The container described herein accomplishes this, and in addition, obviates the need to expose fresh portions of the electrically conducting food (as, for example, by cutting or peeling the ends of a frankfurter) thereby (1) maintaining proper hygienic standards; (2) simplifying the packaging and (3) improving the accessibility of the food to the consumer.

A typical cardboard container for use with this invention may be erected by appropriately folding and interlocking the sides of a blank such as that illustrated in FIG. 9.

The sides of said blank have substantially coterminous edges which articulate one another in such a manner as to form the required container and food cavity. The completed container is capable of existing in a closed position and an open position. Aluminum foil electrodes or metalized surfaces are then suitably attached so as to drape the apertures in the most diametrically opposed ends of the container.

The electrical contacts extend outwardly from said container, said electrical contacts having electrically conducting ends external to said container, said ends being designed to make electrical contact with an electrical energy source when said container is in a closed position.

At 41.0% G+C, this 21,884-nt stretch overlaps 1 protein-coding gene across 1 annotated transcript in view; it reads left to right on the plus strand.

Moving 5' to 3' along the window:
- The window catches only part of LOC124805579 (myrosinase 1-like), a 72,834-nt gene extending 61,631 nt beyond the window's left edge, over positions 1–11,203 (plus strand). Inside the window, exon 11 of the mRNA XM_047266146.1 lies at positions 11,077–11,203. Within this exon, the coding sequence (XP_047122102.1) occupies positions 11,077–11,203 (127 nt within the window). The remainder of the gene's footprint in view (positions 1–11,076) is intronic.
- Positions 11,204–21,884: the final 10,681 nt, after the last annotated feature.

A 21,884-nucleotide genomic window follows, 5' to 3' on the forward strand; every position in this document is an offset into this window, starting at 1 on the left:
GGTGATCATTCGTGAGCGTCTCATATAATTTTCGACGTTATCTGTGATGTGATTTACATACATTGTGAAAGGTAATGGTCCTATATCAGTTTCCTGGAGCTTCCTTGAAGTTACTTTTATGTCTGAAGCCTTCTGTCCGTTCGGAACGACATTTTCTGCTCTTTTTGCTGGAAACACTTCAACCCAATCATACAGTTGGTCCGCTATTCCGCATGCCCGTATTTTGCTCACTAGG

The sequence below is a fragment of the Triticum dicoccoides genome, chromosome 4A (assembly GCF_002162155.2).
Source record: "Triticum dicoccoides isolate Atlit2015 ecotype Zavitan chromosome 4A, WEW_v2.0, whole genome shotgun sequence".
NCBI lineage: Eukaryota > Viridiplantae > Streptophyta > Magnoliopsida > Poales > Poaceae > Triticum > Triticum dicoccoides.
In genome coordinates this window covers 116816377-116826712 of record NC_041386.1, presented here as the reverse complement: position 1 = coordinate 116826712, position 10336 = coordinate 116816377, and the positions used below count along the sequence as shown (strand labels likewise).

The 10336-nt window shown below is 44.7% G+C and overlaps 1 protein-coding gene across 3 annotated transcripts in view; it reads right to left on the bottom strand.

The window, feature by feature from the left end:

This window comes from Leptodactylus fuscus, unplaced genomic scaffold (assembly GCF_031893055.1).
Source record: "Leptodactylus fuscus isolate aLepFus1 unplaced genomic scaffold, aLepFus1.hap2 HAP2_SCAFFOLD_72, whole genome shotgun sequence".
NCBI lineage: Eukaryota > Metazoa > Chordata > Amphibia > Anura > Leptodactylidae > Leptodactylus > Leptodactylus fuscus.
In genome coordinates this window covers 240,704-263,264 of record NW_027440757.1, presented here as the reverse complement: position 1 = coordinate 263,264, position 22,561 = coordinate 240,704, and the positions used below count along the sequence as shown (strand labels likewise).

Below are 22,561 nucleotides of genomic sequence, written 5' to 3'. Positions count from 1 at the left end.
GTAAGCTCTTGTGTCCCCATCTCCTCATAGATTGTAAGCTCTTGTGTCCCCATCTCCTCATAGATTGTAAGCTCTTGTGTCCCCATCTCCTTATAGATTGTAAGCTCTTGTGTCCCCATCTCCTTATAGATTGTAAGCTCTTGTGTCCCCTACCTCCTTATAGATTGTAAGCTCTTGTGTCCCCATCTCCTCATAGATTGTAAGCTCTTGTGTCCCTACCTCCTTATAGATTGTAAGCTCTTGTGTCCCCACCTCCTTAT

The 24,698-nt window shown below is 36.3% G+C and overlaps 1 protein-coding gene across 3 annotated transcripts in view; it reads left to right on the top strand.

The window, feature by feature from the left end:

Metallizing as mentioned above can be effected according to any of the processes set forth in U.S. Pat. Nos. 3,533,828; 3,549,505; or 3,669,714. The container of this application is preferably from 4 to 12 inches in length, 1 to 4 inches in height and 1 to 4 inches in depth although larger or smaller sizes do not depart from the scope of this invention. The appliance housing of this application is preferably from 12 to 30 inches in length, from 6 to 15 inches in height and from 6 to 15 inches in depth although larger or smaller sizes do not depart from the scope of this invention. Heating of the non-conducting food is dependent upon heat conduction into it by means of the mass transfer of hot water vapor diffusing from the conducting food into the non-conducting food as and after the conducting food is heated and/or by heat transfer per se. The operable and workable thickness range of the walls of the container used in conjunction with our invention is from 0.01 inches up to 1 inch with 3/32-1/4 inch preferred in the case of a foamed polymer such as styrofoam and from 0.005 up to 0.1 inch preferred in the case of cardboard or a rigid polymer such as a polyvinyl acetate-polyvinyl chloride copolymer, for ease in handling and for optimal thermal performance. The thermal conductivity of the materials of construction of the container should be less than 1.50 BTU/hour-sq. ft. - ( F/inch). A practical thermal conductivity range when using a foamed polymer is from 0.15 up to 0.50 BTU/hour-sq. ft. - ( F/inch).